Puppy and Kitten Care

Care for Proper Growth & Optimum Health

Get Your Puppy and Kitten off to a Great Start at Greece Animal Hospital

Progressive care for puppies and kittens takes a broad approach, addressing all aspects of life during the first year. Greece Animal Hospital offers veterinarians experienced in caring for these young pets.

We are excited about guiding pet owners in proper growth and development, disease prevention, and the importance of training for appropriate behavior. At Greece Animal Hospital, you will find everything you need from a team dedicated to pets and their families’ needs.

Proper Care in the First Year

We suggest you schedule a complete physical examination for your puppy or kitten right away to ensure sound condition and good health. We expect us to design disease prevention and parasite control plan tailored to your pet’s needs during the first visit. In addition, guidance is provided regarding diet and nutrition, proper behavior, socialization, and house training.

It takes several visits during the first year to provide the complete vaccination protocol and monitor health and development. While each pet’s needs may vary, this is a typical first-year schedule for puppy and kitten visits.

What Puppies & Kittens Need

What will you need on the day you bring your young pet home? Some essentials include:

  • Pet Carrier – Essential for safely transporting any unrestrained pet. Puppies and kittens can become frightened in a moving vehicle. Panic can cause an animal to become frantic and climb or jump around the car, which is dangerous to drivers, passengers, and pets. A carrier is also convenient if your nervous youngster vomits, defecates, or urinates during the trip. We recommend keeping young pets in their carrier for safety and a sense of security while in the veterinary waiting room.
  • Dishes, Bedding, and Collars – These personal items should fit the needs of your young pets. Puppies and kittens should be able to eat and with ease. Smaller, stable water and food dishes are recommended during this life stage, even for larger breeds.
  • Toys – All pet toys should meet veterinary safety standards and be appropriate to age, size, and type. Providing only one or two toys helps prevent overwhelming young pets with too much stimulation.

Our veterinarians are pleased to advise you in providing safe, suitable accessories for your puppy or kitten. Contact us to schedule an appointment for your young pets.

Kitten Schedule

8 Weeks

  • FVRCP #1 (feline viral rhinotracheitis/calicivirus/panleukopenia)
  • Feline leukemia vaccine (FeLV) #1 (non-core vaccine)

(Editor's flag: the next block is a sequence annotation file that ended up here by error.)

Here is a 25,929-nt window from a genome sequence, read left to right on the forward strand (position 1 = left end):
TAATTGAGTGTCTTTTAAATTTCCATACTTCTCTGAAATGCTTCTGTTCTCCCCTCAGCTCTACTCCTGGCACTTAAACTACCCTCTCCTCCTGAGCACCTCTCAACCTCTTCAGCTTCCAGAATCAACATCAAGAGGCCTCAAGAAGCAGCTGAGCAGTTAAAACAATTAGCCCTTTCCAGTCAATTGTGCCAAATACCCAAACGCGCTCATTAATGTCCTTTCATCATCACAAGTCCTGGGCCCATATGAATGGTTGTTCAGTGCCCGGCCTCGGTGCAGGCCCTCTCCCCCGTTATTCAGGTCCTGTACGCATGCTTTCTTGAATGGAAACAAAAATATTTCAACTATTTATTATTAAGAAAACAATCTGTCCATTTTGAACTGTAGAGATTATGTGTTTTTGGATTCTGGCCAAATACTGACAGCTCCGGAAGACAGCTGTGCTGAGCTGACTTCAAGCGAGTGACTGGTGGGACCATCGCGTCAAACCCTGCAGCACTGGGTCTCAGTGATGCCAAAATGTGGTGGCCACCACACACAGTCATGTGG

• Stool exam and deworming
  • Feline leukemia testing
  • Begin parasite prevention protocol
  • Nutritional counseling
  • Litter training guidance

12 weeks

  • FVRCP #2
  • Feline leukemia vaccine #2
  • Stool exam and deworming

16 weeks

  • FVRCP#3
  • Rabies vaccine

6 months

  • Stool exam and deworming, if needed
  • Spay/neuter
  • Microchipping
Puppy Schedule
8 weeks

  • DHLPP #1 (distemper/hepatitis/leptospirosis/parainfluenza/parvovirus)
  • Bordetella vaccine, if needed
  • Stool exam and deworming
  • Begin heartworm prevention
  • Begin parasite prevention
  • Nutritional counseling
  • Behavioral training guidance

12 Weeks

  • DHLPP #2
  • Dental assessment
  • Lyme (optional)
  • Canine influenza (optional)

16 Weeks

  • DHLPP #3
  • Stool exam and deworming
  • Rabies vaccine

6 Months

  • Stool exam and deworming, if needed
  • Spay/neuter
  • Microchipping

Microchipping

Every year millions of pets go missing, and most are never returned home. Having your pet microchipped is the best way to ensure this does not happen to your companions.

Read about Ripley, one pet’s story.

The microchip, roughly the size of a grain of rice, is implanted between the shoulder blades under the pet’s skin and remains there for their entire life. The procedure can be performed easily as an outpatient visit.

A unique number identifies each microchip. This number is added to a national pet registry and the pet and the pet owner’s relevant information. Most animal care facilities and shelters can detect and read these implanted microchips. When a microchip is found, the registry allows the owner to be contacted.

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